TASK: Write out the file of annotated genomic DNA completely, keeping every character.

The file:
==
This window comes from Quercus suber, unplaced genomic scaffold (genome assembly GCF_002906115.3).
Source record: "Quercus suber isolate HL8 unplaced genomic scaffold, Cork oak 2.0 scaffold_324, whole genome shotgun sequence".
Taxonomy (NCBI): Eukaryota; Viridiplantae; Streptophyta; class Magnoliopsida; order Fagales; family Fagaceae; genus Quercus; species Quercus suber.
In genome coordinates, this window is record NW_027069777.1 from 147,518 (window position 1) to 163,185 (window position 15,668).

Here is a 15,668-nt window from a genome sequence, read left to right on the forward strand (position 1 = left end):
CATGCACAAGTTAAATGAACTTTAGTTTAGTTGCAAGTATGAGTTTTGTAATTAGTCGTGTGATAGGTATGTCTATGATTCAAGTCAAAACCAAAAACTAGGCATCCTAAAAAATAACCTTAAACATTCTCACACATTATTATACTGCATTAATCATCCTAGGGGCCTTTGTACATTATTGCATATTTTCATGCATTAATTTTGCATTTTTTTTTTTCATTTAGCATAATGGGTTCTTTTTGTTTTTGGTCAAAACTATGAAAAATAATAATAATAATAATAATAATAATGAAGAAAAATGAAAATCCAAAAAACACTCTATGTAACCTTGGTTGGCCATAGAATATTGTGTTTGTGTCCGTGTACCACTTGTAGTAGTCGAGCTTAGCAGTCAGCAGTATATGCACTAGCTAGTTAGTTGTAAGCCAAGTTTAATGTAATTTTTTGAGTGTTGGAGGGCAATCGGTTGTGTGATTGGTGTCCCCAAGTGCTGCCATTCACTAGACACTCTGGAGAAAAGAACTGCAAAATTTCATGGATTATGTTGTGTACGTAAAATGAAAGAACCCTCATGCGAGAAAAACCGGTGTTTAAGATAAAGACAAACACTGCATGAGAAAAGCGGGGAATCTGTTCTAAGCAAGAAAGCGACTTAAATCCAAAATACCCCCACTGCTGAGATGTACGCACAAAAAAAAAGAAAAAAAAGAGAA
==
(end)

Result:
This window comes from Quercus suber, unplaced genomic scaffold (genome assembly GCF_002906115.3).
Source record: "Quercus suber isolate HL8 unplaced genomic scaffold, Cork oak 2.0 scaffold_324, whole genome shotgun sequence".
Taxonomy (NCBI): Eukaryota; Viridiplantae; Streptophyta; class Magnoliopsida; order Fagales; family Fagaceae; genus Quercus; species Quercus suber.
In genome coordinates, this window is record NW_027069777.1 from 147,518 (window position 1) to 163,185 (window position 15,668).

Here is a 15,668-nt window from a genome sequence, read left to right on the forward strand (position 1 = left end):
CATGCACAAGTTAAATGAACTTTAGTTTAGTTGCAAGTATGAGTTTTGTAATTAGTCGTGTGATAGGTATGTCTATGATTCAAGTCAAAACCAAAAACTAGGCATCCTAAAAAATAACCTTAAACATTCTCACACATTATTATACTGCATTAATCATCCTAGGGGCCTTTGTACATTATTGCATATTTTCATGCATTAATTTTGCATTTTTTTTTTTCATTTAGCATAATGGGTTCTTTTTGTTTTTGGTCAAAACTATGAAAAATAATAATAATAATAATAATAATAATGAAGAAAAATGAAAATCCAAAAAACACTCTATGTAACCTTGGTTGGCCATAGAATATTGTGTTTGTGTCCGTGTACCACTTGTAGTAGTCGAGCTTAGCAGTCAGCAGTATATGCACTAGCTAGTTAGTTGTAAGCCAAGTTTAATGTAATTTTTTGAGTGTTGGAGGGCAATCGGTTGTGTGATTGGTGTCCCCAAGTGCTGCCATTCACTAGACACTCTGGAGAAAAGAACTGCAAAATTTCATGGATTATGTTGTGTACGTAAAATGAAAGAACCCTCATGCGAGAAAAACCGGTGTTTAAGATAAAGACAAACACTGCATGAGAAAAGCGGGGAATCTGTTCTAAGCAAGAAAGCGACTTAAATCCAAAATACCCCCACTGCTGAGATGTACGCACAAAAAAAAAGAAAAAAAAGAGAA